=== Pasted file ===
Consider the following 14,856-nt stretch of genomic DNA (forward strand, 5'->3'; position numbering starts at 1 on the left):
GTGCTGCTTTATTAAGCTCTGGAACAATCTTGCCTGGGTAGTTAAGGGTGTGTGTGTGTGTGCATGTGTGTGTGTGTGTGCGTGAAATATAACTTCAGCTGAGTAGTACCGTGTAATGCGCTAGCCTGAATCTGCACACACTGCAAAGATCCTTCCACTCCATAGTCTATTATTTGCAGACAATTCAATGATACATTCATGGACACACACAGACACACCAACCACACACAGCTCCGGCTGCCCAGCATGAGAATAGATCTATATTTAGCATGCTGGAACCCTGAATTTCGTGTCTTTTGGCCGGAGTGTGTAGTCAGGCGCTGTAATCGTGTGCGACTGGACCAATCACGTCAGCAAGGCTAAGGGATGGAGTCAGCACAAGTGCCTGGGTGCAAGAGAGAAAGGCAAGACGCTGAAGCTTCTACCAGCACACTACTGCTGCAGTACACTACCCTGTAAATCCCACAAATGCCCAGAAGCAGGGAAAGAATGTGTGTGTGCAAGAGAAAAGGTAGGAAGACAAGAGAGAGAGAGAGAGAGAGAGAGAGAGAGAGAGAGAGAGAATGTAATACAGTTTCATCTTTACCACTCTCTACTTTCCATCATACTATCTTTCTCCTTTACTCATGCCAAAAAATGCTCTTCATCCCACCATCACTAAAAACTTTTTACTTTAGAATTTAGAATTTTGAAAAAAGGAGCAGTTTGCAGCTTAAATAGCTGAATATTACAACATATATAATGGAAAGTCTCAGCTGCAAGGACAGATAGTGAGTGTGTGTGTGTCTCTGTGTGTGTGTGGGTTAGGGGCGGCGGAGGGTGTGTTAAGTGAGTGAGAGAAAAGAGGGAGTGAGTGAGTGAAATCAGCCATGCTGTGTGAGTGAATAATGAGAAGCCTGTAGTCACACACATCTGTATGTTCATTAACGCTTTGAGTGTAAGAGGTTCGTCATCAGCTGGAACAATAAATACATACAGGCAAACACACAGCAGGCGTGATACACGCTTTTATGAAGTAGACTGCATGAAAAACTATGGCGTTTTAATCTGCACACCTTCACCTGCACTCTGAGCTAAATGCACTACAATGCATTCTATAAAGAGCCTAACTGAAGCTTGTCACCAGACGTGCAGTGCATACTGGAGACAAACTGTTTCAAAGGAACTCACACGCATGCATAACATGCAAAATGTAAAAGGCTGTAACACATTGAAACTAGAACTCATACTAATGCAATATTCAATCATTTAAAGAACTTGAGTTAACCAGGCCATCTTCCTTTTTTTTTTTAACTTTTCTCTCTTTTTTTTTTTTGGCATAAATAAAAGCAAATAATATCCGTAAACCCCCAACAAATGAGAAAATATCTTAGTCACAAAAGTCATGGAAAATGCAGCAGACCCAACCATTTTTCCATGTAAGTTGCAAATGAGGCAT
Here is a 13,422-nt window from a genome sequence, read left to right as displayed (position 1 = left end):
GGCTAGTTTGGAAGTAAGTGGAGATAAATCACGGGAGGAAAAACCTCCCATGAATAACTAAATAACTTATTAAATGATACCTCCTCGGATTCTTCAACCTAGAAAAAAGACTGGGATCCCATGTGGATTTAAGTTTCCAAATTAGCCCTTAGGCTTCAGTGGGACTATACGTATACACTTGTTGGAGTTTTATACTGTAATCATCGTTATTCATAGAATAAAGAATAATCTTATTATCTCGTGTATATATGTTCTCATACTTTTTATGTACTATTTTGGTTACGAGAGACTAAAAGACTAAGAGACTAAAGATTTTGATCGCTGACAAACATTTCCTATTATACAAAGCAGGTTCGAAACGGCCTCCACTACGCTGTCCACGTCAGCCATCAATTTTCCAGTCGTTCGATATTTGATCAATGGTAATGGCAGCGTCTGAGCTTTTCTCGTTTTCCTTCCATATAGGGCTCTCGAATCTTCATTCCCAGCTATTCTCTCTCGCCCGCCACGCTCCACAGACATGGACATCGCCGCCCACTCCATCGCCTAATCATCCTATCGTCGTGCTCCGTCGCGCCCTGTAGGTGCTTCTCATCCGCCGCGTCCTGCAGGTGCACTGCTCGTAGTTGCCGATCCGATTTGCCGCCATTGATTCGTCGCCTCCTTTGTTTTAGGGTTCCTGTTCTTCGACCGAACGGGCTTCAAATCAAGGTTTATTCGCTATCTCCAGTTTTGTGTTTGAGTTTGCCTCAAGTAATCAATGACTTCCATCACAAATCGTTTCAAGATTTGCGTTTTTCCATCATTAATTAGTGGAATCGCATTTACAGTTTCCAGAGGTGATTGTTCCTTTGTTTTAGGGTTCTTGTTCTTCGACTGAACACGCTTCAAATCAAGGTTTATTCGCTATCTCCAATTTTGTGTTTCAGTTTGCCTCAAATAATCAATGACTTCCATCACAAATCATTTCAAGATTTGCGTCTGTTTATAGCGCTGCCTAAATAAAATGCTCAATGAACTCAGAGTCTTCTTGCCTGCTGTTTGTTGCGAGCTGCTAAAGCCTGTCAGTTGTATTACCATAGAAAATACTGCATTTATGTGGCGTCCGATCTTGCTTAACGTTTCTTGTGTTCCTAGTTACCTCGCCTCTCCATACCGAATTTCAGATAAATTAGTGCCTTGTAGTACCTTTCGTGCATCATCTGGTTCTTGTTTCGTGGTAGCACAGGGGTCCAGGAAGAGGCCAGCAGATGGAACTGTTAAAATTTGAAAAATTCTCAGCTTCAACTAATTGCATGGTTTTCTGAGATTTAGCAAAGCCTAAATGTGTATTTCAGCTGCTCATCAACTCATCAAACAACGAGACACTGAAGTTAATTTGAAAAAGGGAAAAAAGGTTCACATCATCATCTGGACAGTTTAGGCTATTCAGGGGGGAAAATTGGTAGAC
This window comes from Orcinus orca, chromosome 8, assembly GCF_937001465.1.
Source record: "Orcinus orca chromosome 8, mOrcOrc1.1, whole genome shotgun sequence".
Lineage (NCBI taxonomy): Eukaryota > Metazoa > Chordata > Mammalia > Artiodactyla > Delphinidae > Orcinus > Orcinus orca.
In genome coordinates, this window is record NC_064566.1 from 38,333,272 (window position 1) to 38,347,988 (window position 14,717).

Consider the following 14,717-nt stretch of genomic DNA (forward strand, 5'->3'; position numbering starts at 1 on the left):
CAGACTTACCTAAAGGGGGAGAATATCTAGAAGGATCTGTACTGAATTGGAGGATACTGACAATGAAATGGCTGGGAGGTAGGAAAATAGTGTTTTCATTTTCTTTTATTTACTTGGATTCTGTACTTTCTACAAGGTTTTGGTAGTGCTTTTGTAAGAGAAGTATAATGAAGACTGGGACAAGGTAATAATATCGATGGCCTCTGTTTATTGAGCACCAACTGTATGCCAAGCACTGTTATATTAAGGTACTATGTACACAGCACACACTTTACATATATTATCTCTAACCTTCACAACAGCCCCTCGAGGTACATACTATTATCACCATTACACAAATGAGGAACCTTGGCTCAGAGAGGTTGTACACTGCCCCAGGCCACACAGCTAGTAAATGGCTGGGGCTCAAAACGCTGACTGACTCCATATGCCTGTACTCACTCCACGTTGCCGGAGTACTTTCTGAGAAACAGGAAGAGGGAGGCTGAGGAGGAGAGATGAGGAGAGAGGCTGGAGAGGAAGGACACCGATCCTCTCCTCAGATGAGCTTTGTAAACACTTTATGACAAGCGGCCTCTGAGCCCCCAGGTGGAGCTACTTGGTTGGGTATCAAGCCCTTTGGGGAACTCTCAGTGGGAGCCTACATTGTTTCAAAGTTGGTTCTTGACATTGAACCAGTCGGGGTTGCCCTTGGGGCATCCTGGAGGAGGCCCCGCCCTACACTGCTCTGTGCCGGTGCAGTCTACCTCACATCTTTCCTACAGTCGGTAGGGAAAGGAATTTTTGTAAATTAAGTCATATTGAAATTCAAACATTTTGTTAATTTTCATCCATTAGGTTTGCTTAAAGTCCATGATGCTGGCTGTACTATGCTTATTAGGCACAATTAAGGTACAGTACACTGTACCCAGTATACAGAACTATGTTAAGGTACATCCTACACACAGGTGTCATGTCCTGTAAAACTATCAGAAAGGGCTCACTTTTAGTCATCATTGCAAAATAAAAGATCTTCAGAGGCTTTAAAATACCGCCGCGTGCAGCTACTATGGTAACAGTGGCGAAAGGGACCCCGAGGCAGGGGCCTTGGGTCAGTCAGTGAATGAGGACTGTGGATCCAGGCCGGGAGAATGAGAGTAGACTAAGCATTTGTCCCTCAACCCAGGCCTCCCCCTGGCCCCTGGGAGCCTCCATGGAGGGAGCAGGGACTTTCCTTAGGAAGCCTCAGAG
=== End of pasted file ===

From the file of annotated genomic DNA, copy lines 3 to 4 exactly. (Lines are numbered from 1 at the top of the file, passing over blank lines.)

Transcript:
Here is a 13,422-nt window from a genome sequence, read left to right as displayed (position 1 = left end):
GGCTAGTTTGGAAGTAAGTGGAGATAAATCACGGGAGGAAAAACCTCCCATGAATAACTAAATAACTTATTAAATGATACCTCCTCGGATTCTTCAACCTAGAAAAAAGACTGGGATCCCATGTGGATTTAAGTTTCCAAATTAGCCCTTAGGCTTCAGTGGGACTATACGTATACACTTGTTGGAGTTTTATACTGTAATCATCGTTATTCATAGAATAAAGAATAATCTTATTATCTCGTGTATATATGTTCTCATACTTTTTATGTACTATTTTGGTTACGAGAGACTAAAAGACTAAGAGACTAAAGATTTTGATCGCTGACAAACATTTCCTATTATACAAAGCAGGTTCGAAACGGCCTCCACTACGCTGTCCACGTCAGCCATCAATTTTCCAGTCGTTCGATATTTGATCAATGGTAATGGCAGCGTCTGAGCTTTTCTCGTTTTCCTTCCATATAGGGCTCTCGAATCTTCATTCCCAGCTATTCTCTCTCGCCCGCCACGCTCCACAGACATGGACATCGCCGCCCACTCCATCGCCTAATCATCCTATCGTCGTGCTCCGTCGCGCCCTGTAGGTGCTTCTCATCCGCCGCGTCCTGCAGGTGCACTGCTCGTAGTTGCCGATCCGATTTGCCGCCATTGATTCGTCGCCTCCTTTGTTTTAGGGTTCCTGTTCTTCGACCGAACGGGCTTCAAATCAAGGTTTATTCGCTATCTCCAGTTTTGTGTTTGAGTTTGCCTCAAGTAATCAATGACTTCCATCACAAATCGTTTCAAGATTTGCGTTTTTCCATCATTAATTAGTGGAATCGCATTTACAGTTTCCAGAGGTGATTGTTCCTTTGTTTTAGGGTTCTTGTTCTTCGACTGAACACGCTTCAAATCAAGGTTTATTCGCTATCTCCAATTTTGTGTTTCAGTTTGCCTCAAATAATCAATGACTTCCATCACAAATCATTTCAAGATTTGCGTCTGTTTATAGCGCTGCCTAAATAAAATGCTCAATGAACTCAGAGTCTTCTTGCCTGCTGTTTGTTGCGAGCTGCTAAAGCCTGTCAGTTGTATTACCATAGAAAATACTGCATTTATGTGGCGTCCGATCTTGCTTAACGTTTCTTGTGTTCCTAGTTACCTCGCCTCTCCATACCGAATTTCAGATAAATTAGTGCCTTGTAGTACCTTTCGTGCATCATCTGGTTCTTGTTTCGTGGTAGCACAGGGGTCCAGGAAGAGGCCAGCAGATGGAACTGTTAAAATTTGAAAAATTCTCAGCTTCAACTAATTGCATGGTTTTCTGAGATTTAGCAAAGCCTAAATGTGTATTTCAGCTGCTCATCAACTCATCAAACAACGAGACACTGAAGTTAATTTGAAAAAGGGAAAAAAGGTTCACATCATCATCTGGACAGTTTAGGCTATTCAGGGGGGAAAATTGGTAGAC